Red cabbage and beetroot sauerkraut

Today i’m sharing with you my fourth sauerkraut recipe variation. Although the process is similar to the other two posts i’ve done on it – there are still changes and tweaks to it. Red cabbage acts slightly differently to white cabbage. It’s tougher in it’s density and texture, seems to produce slightly less liquid than white or green cabbage and it’s also sweeter. It needs less time to ferment on your bench compared to white cabbage. If you do find that you leave it for an extra day or two and it still tastes good then thats fine though! I hope you find this one delicious like i do! I’ve been adding it as a side ‘salad’ to so many of our dinners lately.

The power and action of salt in fermentation

Many friends have been asking me how lacto fermentation works with just a few simple ingredients. Salt is one of the key ingredients that makes lacto fermentation possible as it helps inhibit/kill any bad bacteria during the fermentation process, and it also creates the initial brine that is needed to cover the cabbage mix while it ferments. When you crush and massage the cabbage and any other additional ingredients with salt, it draws out the liquid from the cabbage (which contains quite a lot of water) and this water and salt make a brine together which is what protects and helps create the right environment for fermentation and the right environment for lactobacillus (the good bacteria) to thrive throughout the different stages…(theres more to the process but I thought I’d focus on the salt aspect today!). I recommend using sea salt flakes (in this recipe I’ve used sea salt from Olsson Salt) or another pure salt as any additives could actually contaminate the process.

I’ve added these tips below for making really good sauerkraut before in my other sauerkraut recipe posts, but I thought I would list them here as well.

Tips for making really good sauerkraut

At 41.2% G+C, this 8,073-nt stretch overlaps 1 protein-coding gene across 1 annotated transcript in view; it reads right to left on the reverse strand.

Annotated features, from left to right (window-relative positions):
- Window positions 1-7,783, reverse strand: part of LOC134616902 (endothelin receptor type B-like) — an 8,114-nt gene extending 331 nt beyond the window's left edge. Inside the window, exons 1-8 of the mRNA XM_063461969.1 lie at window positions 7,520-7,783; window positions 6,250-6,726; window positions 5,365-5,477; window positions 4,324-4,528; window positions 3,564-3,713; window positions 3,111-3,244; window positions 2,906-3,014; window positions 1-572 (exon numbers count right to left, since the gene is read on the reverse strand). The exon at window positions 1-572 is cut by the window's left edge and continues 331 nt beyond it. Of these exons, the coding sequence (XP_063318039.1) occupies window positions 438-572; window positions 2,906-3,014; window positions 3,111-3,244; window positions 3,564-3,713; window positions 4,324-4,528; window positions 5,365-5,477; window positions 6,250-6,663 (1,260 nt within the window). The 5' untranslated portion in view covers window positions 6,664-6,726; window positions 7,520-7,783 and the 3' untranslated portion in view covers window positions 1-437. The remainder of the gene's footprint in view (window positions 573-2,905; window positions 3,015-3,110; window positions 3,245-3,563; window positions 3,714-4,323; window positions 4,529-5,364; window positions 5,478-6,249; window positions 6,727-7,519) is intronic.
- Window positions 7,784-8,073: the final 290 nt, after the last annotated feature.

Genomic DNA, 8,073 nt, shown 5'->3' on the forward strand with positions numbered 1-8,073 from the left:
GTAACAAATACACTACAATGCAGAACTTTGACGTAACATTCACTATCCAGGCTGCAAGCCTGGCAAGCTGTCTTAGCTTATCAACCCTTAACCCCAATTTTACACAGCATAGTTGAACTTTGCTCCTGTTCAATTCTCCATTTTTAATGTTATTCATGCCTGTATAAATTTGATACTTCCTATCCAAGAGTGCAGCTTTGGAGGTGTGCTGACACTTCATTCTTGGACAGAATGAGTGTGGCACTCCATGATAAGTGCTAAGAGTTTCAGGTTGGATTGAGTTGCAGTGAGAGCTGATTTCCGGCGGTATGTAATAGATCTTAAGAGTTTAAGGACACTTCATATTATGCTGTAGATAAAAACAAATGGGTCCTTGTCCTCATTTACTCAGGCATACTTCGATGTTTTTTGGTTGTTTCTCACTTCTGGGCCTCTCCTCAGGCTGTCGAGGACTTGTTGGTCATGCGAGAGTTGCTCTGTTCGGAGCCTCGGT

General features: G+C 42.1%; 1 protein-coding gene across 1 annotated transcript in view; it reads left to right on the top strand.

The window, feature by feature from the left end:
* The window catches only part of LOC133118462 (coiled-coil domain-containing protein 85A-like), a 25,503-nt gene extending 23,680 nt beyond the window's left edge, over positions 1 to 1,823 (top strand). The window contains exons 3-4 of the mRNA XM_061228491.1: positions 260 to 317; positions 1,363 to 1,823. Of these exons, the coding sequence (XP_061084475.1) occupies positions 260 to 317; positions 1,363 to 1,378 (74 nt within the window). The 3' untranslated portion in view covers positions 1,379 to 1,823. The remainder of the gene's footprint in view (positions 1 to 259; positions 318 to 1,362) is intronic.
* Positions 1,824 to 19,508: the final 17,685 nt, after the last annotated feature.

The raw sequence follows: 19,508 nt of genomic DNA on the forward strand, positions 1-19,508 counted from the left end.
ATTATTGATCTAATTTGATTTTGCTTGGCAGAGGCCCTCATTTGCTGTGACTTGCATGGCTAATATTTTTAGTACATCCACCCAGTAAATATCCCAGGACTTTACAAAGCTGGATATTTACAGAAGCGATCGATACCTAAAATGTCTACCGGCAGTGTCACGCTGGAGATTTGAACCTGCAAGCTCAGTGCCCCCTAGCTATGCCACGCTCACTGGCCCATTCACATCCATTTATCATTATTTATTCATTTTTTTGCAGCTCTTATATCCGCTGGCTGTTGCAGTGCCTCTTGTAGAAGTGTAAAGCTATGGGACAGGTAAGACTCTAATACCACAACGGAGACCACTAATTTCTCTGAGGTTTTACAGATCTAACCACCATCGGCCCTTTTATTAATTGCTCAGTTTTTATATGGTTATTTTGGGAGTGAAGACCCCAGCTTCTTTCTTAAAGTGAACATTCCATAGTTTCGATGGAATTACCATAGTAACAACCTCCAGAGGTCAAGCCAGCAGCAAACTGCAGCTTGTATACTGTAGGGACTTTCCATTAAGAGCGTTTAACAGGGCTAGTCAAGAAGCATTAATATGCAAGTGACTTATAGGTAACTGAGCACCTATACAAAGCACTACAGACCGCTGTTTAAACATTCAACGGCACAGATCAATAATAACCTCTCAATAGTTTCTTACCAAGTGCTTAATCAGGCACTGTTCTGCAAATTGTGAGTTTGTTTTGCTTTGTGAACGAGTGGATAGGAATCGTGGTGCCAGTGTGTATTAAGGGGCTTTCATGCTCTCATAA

• Everything begins with the quality of the cabbage. It should be super fresh, crunchy and full of natural water inside the leaves! This will create the delicious salty brine when mixed with the salt. When you select your cabbage, buy one thats whole. Ask the staff at the farmers market or in store for any cabbages ‘out the back’ or in the storage boxes – I always ask for the cabbages that are whole, with as many of the leaves on as possible.
  • Make a good brine. In the steps below I explain how to make a good fresh brine for the fermentation of the cabbage mix. To make a good brine, you just need 10 minutes or so of quality massage and crushing the shredded cabbage with salt.
  • When you’re fermenting the cabbage in the salty brine – keep everything under the brine. This helps everything safe, preserved and covered in the salty liquid.
  • Have a clean working space, and use clean utensils and bowl etc
  • Use a kitchen towel and other material that is breathable and that will let air pass through once covered and wrapped up (I explain more of when this is used below).

Recipe for red cabbage and beetroot sauerkraut

prep time: 30 minutes

makes: several large jars

ready after approximately 4 days (depending on the season and how hot or cold it is)


1 large red cabbage

4 small-medium beetroots (keep the skin on or remove it – optional)

35-40g sea salt flakes (use a good quality salt that is pure salt – no additives)

Note: If your cabbage is small – add a bit less salt (you can always add more later if it needs extra seasoning)


  1. Clean and dry a large work surface such as a kitchen bench.
  2. Rinse and dry the cabbage then peel off the first few leaves of the cabbage and set aside a few of the leaves. Cut the whole cabbage into quarters, or even into smaller pieces so that it’s comfortable for you to hold and grip it. Shred the cabbage using a mandolin or a sharp knife. I recommend shredding rather than grating the cabbage as the shredded cabbage keeps a crunchy structure – but you can grate the cabbage as a last option. Once you get to the stem of each piece, slice very finely with a knife or discard into the compost (if the cabbage is young and the stem is easily sliced then you can use it to add into the cabbage mix, otherwise I would discard it, especially when the cabbage is really mature and the stem is tough). If you like, you can place all the shredded cabbage temporarily into a large bowl.